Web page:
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Michael T. Slager, a white police officer in Charleston, S.C., has been officially charged with the murder of Walter Scott, a black man. Slager initially stated that he shot Scott because he feared for his life after Scott had taken his stun gun during a traffic stop. However, a recent video, filmed by a bystander during the shooting, shows Slager fire his weapon in Scott’s direction eight times as he is fleeing.

Is Justice Really Blind?

The video does not appear to show anything that suggests Scott was a threat to Slager’s life. The footage from this video will likely secure justice for Scott and his family. But what if the video did not exist? Would there be any justice for Mr. Scott or his family? Will there be justice for black people in the future without video evidence?

Certain Americans would answer those questions affirmatively without hesitation, since justice is “blind”. Yet, this country’s troubled past and tumultuous present in the area of racial justice and race relations should cause one to pause before answering too quickly. In Scott’s case, a video has provided the “spectacles” that will not allow justice to remain blind…this time.

Injustice and Walter Scott

Of course, certain people will suggest that Scott’s death had nothing to do with racial injustice. Others might say that if he would not have run away from Slager, he would still be alive. Indeed, one cannot say with absolute certainty at this point that Slager was a racist and killed Scott because he was black. Moreover, I agree that Scott should not have run away from Slager. But the video suggests that Slager still did not have the right to shoot and kill Scott as he fled, since officer Slager’s life does not appear to have been in danger.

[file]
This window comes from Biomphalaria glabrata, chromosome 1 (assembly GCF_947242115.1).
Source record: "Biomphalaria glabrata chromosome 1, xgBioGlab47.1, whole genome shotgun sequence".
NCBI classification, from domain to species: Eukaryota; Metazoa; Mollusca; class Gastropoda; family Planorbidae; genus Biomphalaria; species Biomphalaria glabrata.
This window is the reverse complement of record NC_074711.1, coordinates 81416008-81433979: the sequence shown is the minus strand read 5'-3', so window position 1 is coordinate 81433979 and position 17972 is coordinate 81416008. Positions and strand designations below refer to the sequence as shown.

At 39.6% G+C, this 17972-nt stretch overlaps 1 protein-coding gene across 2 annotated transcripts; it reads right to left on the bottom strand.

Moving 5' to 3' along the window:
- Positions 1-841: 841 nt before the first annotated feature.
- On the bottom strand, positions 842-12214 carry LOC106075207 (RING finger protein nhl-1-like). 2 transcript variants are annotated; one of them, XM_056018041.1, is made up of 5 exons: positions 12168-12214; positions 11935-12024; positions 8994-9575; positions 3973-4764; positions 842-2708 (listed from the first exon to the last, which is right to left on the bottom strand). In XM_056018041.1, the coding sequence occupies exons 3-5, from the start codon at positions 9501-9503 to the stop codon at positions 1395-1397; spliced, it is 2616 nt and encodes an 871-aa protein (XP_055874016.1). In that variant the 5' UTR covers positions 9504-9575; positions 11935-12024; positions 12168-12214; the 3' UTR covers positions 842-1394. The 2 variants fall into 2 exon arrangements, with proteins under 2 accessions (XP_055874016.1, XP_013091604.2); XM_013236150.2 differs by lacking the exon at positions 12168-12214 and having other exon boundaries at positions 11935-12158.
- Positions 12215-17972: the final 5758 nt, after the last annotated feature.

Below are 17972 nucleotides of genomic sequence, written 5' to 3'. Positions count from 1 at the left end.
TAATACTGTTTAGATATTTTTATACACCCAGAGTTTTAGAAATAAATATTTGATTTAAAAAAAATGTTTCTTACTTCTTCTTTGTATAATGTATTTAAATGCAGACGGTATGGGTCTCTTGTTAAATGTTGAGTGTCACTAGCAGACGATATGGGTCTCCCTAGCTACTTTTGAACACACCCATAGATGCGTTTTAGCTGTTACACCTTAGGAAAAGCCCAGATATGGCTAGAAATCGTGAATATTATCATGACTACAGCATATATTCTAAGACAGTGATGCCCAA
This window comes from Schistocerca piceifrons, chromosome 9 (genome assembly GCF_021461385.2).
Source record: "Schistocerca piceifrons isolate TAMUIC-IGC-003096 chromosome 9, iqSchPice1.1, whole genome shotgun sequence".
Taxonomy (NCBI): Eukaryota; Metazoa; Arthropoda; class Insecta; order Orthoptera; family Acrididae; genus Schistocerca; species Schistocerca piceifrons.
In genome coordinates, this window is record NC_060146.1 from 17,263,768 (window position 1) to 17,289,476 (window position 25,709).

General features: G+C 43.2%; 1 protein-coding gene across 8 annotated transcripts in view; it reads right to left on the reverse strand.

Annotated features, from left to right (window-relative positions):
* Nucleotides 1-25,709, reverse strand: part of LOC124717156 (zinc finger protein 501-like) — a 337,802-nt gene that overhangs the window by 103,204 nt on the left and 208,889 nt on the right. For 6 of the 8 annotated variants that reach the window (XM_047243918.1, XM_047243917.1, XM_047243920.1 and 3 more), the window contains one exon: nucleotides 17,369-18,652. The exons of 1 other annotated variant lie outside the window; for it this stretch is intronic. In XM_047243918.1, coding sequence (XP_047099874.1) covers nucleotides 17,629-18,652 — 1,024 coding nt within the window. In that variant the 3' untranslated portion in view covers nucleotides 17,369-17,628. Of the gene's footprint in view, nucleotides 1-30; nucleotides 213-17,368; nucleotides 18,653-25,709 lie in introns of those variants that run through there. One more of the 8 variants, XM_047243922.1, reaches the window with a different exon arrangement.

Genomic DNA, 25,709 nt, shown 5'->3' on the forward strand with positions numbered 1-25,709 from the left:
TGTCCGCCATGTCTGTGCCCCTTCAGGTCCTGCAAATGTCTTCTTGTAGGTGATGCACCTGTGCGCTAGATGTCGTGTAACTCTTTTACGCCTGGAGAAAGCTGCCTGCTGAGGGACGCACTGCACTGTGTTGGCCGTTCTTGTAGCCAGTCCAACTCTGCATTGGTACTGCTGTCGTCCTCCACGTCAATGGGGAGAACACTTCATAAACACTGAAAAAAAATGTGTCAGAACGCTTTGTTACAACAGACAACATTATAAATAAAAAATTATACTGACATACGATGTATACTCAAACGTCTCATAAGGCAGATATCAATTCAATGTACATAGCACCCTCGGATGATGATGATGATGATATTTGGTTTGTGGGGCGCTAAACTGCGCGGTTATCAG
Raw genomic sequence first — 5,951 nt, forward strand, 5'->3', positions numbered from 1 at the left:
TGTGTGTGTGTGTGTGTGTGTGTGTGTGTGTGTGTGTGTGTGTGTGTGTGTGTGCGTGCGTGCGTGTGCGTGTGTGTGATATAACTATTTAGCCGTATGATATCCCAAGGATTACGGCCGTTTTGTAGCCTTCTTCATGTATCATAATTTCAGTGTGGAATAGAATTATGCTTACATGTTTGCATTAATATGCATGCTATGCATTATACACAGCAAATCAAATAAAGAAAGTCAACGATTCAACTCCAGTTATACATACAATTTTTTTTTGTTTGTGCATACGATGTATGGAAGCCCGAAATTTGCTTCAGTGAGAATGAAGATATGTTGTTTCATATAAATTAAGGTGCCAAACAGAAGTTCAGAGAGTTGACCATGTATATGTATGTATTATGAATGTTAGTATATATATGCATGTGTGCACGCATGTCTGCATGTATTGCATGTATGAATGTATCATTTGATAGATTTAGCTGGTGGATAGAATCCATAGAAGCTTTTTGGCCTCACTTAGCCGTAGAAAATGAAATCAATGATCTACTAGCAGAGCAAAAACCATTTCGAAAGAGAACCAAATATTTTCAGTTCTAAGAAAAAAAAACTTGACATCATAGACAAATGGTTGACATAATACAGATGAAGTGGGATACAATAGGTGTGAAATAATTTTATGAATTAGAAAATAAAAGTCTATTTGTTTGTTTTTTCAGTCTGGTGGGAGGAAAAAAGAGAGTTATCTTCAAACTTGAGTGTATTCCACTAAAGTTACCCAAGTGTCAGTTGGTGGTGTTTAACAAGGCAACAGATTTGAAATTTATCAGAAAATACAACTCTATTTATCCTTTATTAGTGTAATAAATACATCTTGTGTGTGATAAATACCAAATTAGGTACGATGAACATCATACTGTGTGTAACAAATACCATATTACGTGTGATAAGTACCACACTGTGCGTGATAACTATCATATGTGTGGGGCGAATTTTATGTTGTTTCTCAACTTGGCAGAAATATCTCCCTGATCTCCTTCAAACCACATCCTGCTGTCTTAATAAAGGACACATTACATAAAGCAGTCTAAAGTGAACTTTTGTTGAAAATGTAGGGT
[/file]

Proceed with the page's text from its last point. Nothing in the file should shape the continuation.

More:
The Christian Response

God’s providence and a video are the main reasons Walter Scott will likely receive justice in this world.  Prior to the video’s release, early reports suggested that Slager acted according to protocol. The possibility of injustice for blacks and other minorities should make all gospel believing Christians want to pursue gospel-centered racial justice for all people in Christ’s name; even when there is no video evidence. Such a pursuit will require Christians to pray and to listen carefully to sound arguments from the socially marginalized and from the socially established. It will require Christians to evaluate evidence, to suffer, and to proclaim—and appropriately act out—the gospel of Jesus Christ when any form of injustice rears its ugly head.

Even when there is not video evidence, the gospel demands Christians to pursue justice for all people in the name of Jesus in gospel honoring ways. Jesus himself says that he came to preach the gospel to the poor, to the blind, and to the oppressed captives who need liberation (Luke 4:18–19). Many aspects of the Sermon on the Mount emphasize that citizens of Jesus’ kingdom should live horizontally, in community with each other in ways that reflect the ethics of King Jesus or else so-called citizens of the kingdom will not inherit the kingdom of God (Matthew 5:13–7:27).

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